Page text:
She was so rapid in her movements that she was gone before Tasie could extricate herself from the somewhat crazy little table. And then they all three looked at each other and shook their heads. 'Do you think she can know?'—'Can she have known it all the time?'-'Has Waring told her, or was it Mannering?' they said to each other.

Frances could not hear their mutual questions; but something very like the purport of them got into her agitated brain. She felt sure they were

wondering whether she knew-what? this revelation, this something which they had found out. Nothing would make her submit to hear it from them, she said to herself. But the moment was come when she could not be put off any longer. She would go to her father, and she would not rest until she was informed what it was.

She hastened along, avoiding the Marina, which had amused her on her way, hurrying from terrace to terrace of the olive groves. Her heart was beating fast, and her rapid pace made it faster. But as she thought of her father's unperturbed looks, the calm with which he had received her eager questions, and the very small likelihood that anything she would say about the hints of the Durants would move him, her pace and her excitement both decreased. She went more slowly, less hopefully back to the Palazzo. It was all very well to say that she must know. But what if he would not tell her? What if he received her questions as he had received them before? The circumstances were not changed, nor was he changed because the Durants knew something, she did not know what. Oh, what a poor piece of friendship was that, that betrayed a friend's secret to his neighbours! She did not know; she could not so much as form a guess what the secret was. But little or great, his friend should have kept it. She said this to herself bitterly, when the chill probabilities of the case began to make themselves felt. It was harder to think that the Durants knew, than to be kept in darkness herself.

She went in at last very soberly, with the intention of telling her father all that had passed, if perhaps that of itself might be an inducement to him to have confidence in her It was not a pleasant mission. Her steps had become very sober as she went up the long marble stair. Mariuccia met her with a little cry. Had she not met the padrone? He had gone out down through the olive woods to meet her and fetch her home. It was a brief reprieve. In the evening after dinner was the time when he was most accessible. Frances, with a thrill of mingled relief and disappointment, retired to her room to make her little toilet. She had an hour or two at least before her ere it would be necessary to speak.

(To be continued.)



received in acknowledgment of some eye ointment I sent to a poor tenant who was suffering from a sore eye: January 1882.

My worthy gentel Man its time to Retourne you thanks For your Comppilements ixtuse Me I Addres this to you My worthy gentel Man For I Cante Retourne you thanks for your kindness and the ilement Dun me the greatest sarvice and My ies is all Right now and My Friend the Docter is more than thanful to you My worthy gentil Man for your Cindness and i saw a man from your place I inquare About you and he toalt me you Ware ill a long time and i Felt very sad intirely at the news so I must Conclude with my best Respected toars you Captin pleas let me Now how you are and all the famely and aspicely about Miss Cusey For she was the ondel one as i new so pleas my worthy gentil Man sind me a anser by retourne of poste to Michael S. of G——.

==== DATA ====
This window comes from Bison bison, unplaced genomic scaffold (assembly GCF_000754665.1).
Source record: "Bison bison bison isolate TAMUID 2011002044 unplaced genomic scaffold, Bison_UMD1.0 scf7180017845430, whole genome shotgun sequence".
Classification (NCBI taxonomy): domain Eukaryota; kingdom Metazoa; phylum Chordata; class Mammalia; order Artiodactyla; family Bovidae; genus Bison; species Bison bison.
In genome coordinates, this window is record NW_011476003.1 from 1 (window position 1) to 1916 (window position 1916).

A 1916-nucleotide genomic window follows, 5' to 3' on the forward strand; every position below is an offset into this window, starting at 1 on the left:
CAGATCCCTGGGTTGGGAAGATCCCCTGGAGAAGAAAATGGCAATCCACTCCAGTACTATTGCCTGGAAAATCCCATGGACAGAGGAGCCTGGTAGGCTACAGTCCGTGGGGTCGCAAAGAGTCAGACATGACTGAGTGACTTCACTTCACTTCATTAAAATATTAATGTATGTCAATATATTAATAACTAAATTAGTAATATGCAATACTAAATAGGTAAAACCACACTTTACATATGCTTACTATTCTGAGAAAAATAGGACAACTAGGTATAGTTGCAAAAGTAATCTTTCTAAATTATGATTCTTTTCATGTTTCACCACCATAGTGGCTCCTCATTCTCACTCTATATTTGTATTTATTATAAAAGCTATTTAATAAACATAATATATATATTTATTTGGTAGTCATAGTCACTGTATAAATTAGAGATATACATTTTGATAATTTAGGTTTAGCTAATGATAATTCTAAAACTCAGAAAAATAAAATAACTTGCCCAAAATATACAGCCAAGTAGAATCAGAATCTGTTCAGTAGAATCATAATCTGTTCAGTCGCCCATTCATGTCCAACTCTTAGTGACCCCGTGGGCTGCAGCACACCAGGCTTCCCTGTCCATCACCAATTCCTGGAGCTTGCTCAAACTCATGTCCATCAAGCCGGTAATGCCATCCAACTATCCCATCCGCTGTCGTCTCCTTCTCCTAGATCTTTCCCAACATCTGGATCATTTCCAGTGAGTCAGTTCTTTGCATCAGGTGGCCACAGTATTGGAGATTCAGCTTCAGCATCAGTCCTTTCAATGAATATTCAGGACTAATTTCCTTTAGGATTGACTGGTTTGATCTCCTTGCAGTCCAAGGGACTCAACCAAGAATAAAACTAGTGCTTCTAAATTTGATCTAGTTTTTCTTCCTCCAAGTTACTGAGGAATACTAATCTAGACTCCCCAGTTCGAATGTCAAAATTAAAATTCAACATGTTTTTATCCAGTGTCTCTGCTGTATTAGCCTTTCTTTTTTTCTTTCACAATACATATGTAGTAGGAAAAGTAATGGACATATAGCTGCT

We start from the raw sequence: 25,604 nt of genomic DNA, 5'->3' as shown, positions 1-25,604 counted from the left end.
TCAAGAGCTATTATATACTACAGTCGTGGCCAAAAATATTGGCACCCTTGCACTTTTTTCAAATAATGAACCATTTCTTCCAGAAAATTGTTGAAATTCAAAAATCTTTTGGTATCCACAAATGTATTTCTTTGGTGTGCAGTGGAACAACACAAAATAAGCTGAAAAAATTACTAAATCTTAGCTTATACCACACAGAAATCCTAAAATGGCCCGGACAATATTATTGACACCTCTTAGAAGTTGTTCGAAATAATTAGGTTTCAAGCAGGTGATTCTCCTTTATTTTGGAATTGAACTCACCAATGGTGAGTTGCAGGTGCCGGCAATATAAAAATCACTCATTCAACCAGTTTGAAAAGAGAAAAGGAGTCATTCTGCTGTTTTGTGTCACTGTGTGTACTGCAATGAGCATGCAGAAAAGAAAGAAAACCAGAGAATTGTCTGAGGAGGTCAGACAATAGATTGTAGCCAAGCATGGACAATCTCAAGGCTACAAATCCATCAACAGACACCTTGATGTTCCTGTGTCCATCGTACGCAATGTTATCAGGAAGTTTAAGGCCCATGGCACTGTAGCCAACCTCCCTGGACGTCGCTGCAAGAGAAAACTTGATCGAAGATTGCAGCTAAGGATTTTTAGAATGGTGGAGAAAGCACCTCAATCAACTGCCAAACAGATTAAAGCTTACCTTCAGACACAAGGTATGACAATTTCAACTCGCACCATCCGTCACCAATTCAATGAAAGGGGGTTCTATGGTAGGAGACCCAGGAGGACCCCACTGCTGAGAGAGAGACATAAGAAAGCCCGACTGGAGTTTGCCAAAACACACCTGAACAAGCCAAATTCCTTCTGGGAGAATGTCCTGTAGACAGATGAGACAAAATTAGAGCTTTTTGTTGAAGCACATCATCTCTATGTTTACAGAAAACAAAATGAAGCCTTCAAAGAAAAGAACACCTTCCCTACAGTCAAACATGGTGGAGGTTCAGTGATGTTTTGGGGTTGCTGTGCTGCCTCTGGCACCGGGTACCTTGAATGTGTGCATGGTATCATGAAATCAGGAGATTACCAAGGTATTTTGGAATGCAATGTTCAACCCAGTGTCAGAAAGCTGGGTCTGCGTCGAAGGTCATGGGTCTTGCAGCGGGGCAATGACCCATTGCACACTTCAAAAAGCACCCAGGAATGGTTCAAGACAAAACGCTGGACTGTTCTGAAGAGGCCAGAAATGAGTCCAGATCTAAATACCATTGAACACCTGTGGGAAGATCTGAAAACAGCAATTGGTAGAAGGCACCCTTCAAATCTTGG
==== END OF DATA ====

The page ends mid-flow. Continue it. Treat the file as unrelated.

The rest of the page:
The next letter I shall give is from a tenant anxious to obtain the post of relieving officer asking me to vote for a cousin of his, who was for the Union in another county. The way he words his request amused me by its naïveté :


September 1879. ye i now ye ar their is a 2ond

Candadate for Union i Beg of

SIR I Beg a favour from aquanted with Mister Cusin of Mine Proposing as Relevin officership for Mye Sir to write Letter an till him to vote for My Cusin John or any other gintelmen you ar enfluenced i now thrust that your Honour will for me as well as if it were meself were goin do all in yer power for to Canvas all you can for it i will give u all the Kredit that the world can aford If you use Half yer enfluence for me your faithful servant Pat

Pleas sind me Sir an anser to say what you are to do I recived 2 recepts with thanks. No more at prisent-Tusday.

The following letter, too, is decidedly characteristic in the request it contains:


I sint you 28£ no shillins an nine pinse yesterday I inclose poor rate recpt I got the first instalment of the Loan I am very thankfull intirely to you Captin that you may live long an die happey I remain your obdient TIMOTHY

pleas see the other side.

Sir I made a mistak yesterday I inclose Eighten stamps Captin pleas mak a good job of me sind me what anser you like Yours agin TIMOTHY B

I suppose I must have made a good job of my friend Timothy, for we still correspond in the most affectionate manner; in fact, I heard from him about a week ago.


Ir is a very true saying that there are bad and good' people in the world; it may equally be applied to the Irish tenants in the present days of 'Land-leagueism.' I am an agent, and, with the few exceptions proving the rule, I have never met with incivility. My correspondence is very large, and some of the letters I have received from tenants are so amusing, that from time to time I have laid a choice one by. Indeed, so amusing are they, that I have decided on sending a few to the press, just to show that there still remain a few genuine, honest Irishmen in the world, though for obvious reasons I have suppressed the real names of the writers or people referred to in them. The following letter I What comment can I make on the following